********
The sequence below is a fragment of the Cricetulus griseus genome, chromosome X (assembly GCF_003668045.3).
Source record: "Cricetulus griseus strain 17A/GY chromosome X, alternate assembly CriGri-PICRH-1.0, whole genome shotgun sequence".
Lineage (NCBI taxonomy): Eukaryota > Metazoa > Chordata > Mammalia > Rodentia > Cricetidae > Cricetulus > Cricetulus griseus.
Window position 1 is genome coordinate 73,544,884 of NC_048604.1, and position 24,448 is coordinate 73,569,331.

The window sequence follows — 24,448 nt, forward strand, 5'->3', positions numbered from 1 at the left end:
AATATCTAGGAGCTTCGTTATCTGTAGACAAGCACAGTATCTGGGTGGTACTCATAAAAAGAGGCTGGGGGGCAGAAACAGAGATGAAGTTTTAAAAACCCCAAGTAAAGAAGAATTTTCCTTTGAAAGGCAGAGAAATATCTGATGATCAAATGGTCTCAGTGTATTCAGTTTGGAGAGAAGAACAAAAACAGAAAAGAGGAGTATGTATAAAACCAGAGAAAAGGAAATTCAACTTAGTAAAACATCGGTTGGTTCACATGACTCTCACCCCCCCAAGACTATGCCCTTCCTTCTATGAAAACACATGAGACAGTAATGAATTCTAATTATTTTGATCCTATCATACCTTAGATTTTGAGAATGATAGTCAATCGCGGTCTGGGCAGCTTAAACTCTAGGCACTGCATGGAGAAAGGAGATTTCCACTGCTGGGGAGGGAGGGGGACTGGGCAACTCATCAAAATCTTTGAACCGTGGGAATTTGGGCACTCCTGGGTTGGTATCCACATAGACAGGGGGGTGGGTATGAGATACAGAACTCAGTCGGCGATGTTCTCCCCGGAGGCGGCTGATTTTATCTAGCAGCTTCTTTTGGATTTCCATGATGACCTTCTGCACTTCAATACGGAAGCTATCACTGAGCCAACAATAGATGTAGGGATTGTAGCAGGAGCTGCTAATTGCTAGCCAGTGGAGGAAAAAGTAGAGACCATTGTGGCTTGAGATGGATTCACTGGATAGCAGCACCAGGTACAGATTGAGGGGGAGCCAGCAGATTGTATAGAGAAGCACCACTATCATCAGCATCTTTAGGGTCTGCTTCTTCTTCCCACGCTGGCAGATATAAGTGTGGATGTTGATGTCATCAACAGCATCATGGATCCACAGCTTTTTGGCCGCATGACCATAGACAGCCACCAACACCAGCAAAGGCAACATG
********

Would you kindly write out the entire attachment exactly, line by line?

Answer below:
The sequence below is a fragment of the Cricetulus griseus genome, chromosome X (assembly GCF_003668045.3).
Source record: "Cricetulus griseus strain 17A/GY chromosome X, alternate assembly CriGri-PICRH-1.0, whole genome shotgun sequence".
Lineage (NCBI taxonomy): Eukaryota > Metazoa > Chordata > Mammalia > Rodentia > Cricetidae > Cricetulus > Cricetulus griseus.
Window position 1 is genome coordinate 73,544,884 of NC_048604.1, and position 24,448 is coordinate 73,569,331.

The window sequence follows — 24,448 nt, forward strand, 5'->3', positions numbered from 1 at the left end:
AATATCTAGGAGCTTCGTTATCTGTAGACAAGCACAGTATCTGGGTGGTACTCATAAAAAGAGGCTGGGGGGCAGAAACAGAGATGAAGTTTTAAAAACCCCAAGTAAAGAAGAATTTTCCTTTGAAAGGCAGAGAAATATCTGATGATCAAATGGTCTCAGTGTATTCAGTTTGGAGAGAAGAACAAAAACAGAAAAGAGGAGTATGTATAAAACCAGAGAAAAGGAAATTCAACTTAGTAAAACATCGGTTGGTTCACATGACTCTCACCCCCCCAAGACTATGCCCTTCCTTCTATGAAAACACATGAGACAGTAATGAATTCTAATTATTTTGATCCTATCATACCTTAGATTTTGAGAATGATAGTCAATCGCGGTCTGGGCAGCTTAAACTCTAGGCACTGCATGGAGAAAGGAGATTTCCACTGCTGGGGAGGGAGGGGGACTGGGCAACTCATCAAAATCTTTGAACCGTGGGAATTTGGGCACTCCTGGGTTGGTATCCACATAGACAGGGGGGTGGGTATGAGATACAGAACTCAGTCGGCGATGTTCTCCCCGGAGGCGGCTGATTTTATCTAGCAGCTTCTTTTGGATTTCCATGATGACCTTCTGCACTTCAATACGGAAGCTATCACTGAGCCAACAATAGATGTAGGGATTGTAGCAGGAGCTGCTAATTGCTAGCCAGTGGAGGAAAAAGTAGAGACCATTGTGGCTTGAGATGGATTCACTGGATAGCAGCACCAGGTACAGATTGAGGGGGAGCCAGCAGATTGTATAGAGAAGCACCACTATCATCAGCATCTTTAGGGTCTGCTTCTTCTTCCCACGCTGGCAGATATAAGTGTGGATGTTGATGTCATCAACAGCATCATGGATCCACAGCTTTTTGGCCGCATGACCATAGACAGCCACCAACACCAGCAAAGGCAACATG